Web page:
Lengthy delays often occur by local planning authorities in progressing and determining planning applications; getting progress or even reasons for the delay can be equally slow. Likewise, errors by planning officers can happen. Planning decisions are quashed on judicial challenge and the application needs to go back for reconsideration, resulting in more delays, deals impacted and significant additional costs.
We’ve probably all thought it… can we bring a claim in negligence against the council for the losses incurred from the delays and mistakes of the council? Mr. Justice Leech has provided an answer in Primavera Associates Ltd v Hertsmere Borough Council EWHC  2685 (Ch).
The Primavera case
The complaint of Primavera may be an all too familiar story for some. The council had twice granted planning permission with each quashed by way of judicial review proceedings brought by a neighbouring landowner. The first decision was quashed by consent in April 2012, the second decision by consent in March 2014, and the third decision was guilty of unexplained delays between May 2014 to September 2016 when permission was finally granted again.
Primavera alleged negligence on the part of the council in terms of its failure to grant a lawful permission within a reasonable period. They claimed significant damages including increased development costs occasioned by the delay such as the additional costs caused by the introduction of CIL and the revision of policy relating to the required affordable housing provision.
So, can you sue a local planning authority for negligence?
The short answer, much to the relief of councils and their budgets, is ‘no’. Mr. Justice Leech found that the council did not owe a duty of care to Primavera to exercise reasonable care in processing and determining the planning application.
Mr. Justice Leech found that the question of whether a duty of care arises against a local planning authority is to be determined in two parts. First, the Court has to decide whether the council assumed responsibility to Primavera to exercise reasonable care in carrying out its statutory function under the Planning Acts. Secondly, if the answer to the first part of the question is negative, the Court must go on and consider whether the council assumed such a responsibility from the way it behaved towards the Primavera on the particular of facts of this case.
On the first question, he found that the council didn’t assume responsibility to Primavera when carrying out its statutory functions. He gave the following reasons:
(a) there is clear authority that the Planning Acts were not passed for the benefit of individual applicants for planning permission but was intended to provide regulatory system for the benefit of the public. The purpose of the Acts was not to confer a private law benefit on the applicant but to prevent it from carrying out development except in accordance with statutory controls.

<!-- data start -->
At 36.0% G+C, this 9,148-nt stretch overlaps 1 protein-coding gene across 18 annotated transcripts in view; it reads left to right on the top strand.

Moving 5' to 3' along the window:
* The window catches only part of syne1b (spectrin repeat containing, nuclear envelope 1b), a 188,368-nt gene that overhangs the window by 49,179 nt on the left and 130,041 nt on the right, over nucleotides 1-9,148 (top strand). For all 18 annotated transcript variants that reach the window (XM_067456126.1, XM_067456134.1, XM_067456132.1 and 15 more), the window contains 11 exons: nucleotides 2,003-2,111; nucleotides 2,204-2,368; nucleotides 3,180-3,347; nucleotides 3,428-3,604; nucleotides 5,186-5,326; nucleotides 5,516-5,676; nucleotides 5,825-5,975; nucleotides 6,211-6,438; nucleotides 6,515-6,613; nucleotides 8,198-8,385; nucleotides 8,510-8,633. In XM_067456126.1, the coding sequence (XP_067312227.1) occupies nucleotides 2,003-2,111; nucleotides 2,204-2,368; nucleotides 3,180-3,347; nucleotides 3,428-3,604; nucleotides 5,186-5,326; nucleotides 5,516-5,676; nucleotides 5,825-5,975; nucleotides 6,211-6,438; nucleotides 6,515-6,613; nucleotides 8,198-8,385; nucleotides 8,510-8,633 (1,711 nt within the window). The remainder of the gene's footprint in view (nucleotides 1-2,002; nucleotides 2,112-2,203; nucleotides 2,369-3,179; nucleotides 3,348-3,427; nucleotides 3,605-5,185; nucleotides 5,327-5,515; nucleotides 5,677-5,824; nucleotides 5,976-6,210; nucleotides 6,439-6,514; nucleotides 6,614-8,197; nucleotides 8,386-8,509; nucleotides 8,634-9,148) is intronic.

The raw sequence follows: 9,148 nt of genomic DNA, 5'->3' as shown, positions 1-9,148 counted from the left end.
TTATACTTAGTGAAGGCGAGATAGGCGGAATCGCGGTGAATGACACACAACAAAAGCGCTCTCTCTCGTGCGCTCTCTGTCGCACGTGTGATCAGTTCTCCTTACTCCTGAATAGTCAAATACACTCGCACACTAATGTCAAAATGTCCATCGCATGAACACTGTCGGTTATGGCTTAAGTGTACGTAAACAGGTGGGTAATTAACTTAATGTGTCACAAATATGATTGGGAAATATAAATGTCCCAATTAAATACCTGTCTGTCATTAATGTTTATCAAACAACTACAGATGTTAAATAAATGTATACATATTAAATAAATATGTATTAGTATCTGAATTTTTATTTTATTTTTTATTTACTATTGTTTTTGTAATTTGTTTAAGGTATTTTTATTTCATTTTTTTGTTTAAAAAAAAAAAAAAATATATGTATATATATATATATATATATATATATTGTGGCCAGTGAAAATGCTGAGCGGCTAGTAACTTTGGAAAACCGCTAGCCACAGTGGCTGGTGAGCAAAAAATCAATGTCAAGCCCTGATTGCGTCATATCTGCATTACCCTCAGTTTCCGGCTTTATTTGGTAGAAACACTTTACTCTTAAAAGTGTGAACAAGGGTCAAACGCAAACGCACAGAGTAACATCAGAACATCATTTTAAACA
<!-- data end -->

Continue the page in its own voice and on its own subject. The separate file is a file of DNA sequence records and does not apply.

(b) a local planning authority must exercise functions in the best interests of the section of the public for which it is responsible (subject to review and revision by the Secretary of State). The interests of the local planning authority are, therefore, separate from the interests of the applicant and, indeed, may often conflict with those interests.
(c) in carrying out its statutory functions the council gave no assurance to which might form the basis for an assumption of responsibility to give rise to a private law duty in tort. The council has a duty to have regard to the provisions of the development plan and any other material considerations but, by assuming that duty, the council was not giving any assurance to the applicant that it would decide either application in a particular way or within a particular time. In either case, the remedy was to appeal.
(d) there is no statutory time limit within which a local planning authority is obliged to decide a planning application upon which an applicant is entitled to rely.
On the second question, he found that the council didn’t assume any responsibility by inference to the manner in which the council behaved towards Primavera. The council’s officers and its committee’s members did not give any commercial or legal advice to Primavera upon which Primavera relied in their application.
Are there any exceptions?
Mr. Justice Leech did however note that a duty of care can arise in a case where the local planning authority had created a danger of harm which would not otherwise have existed. A possible example could be a personal injury case where a local planning authority had required the construction of a foreseeably dangerous footpath or failed when granting the planning permission (or requiring the work) to impose a condition forbidding the opening of the footpath to the public until the sightlines had been cleared.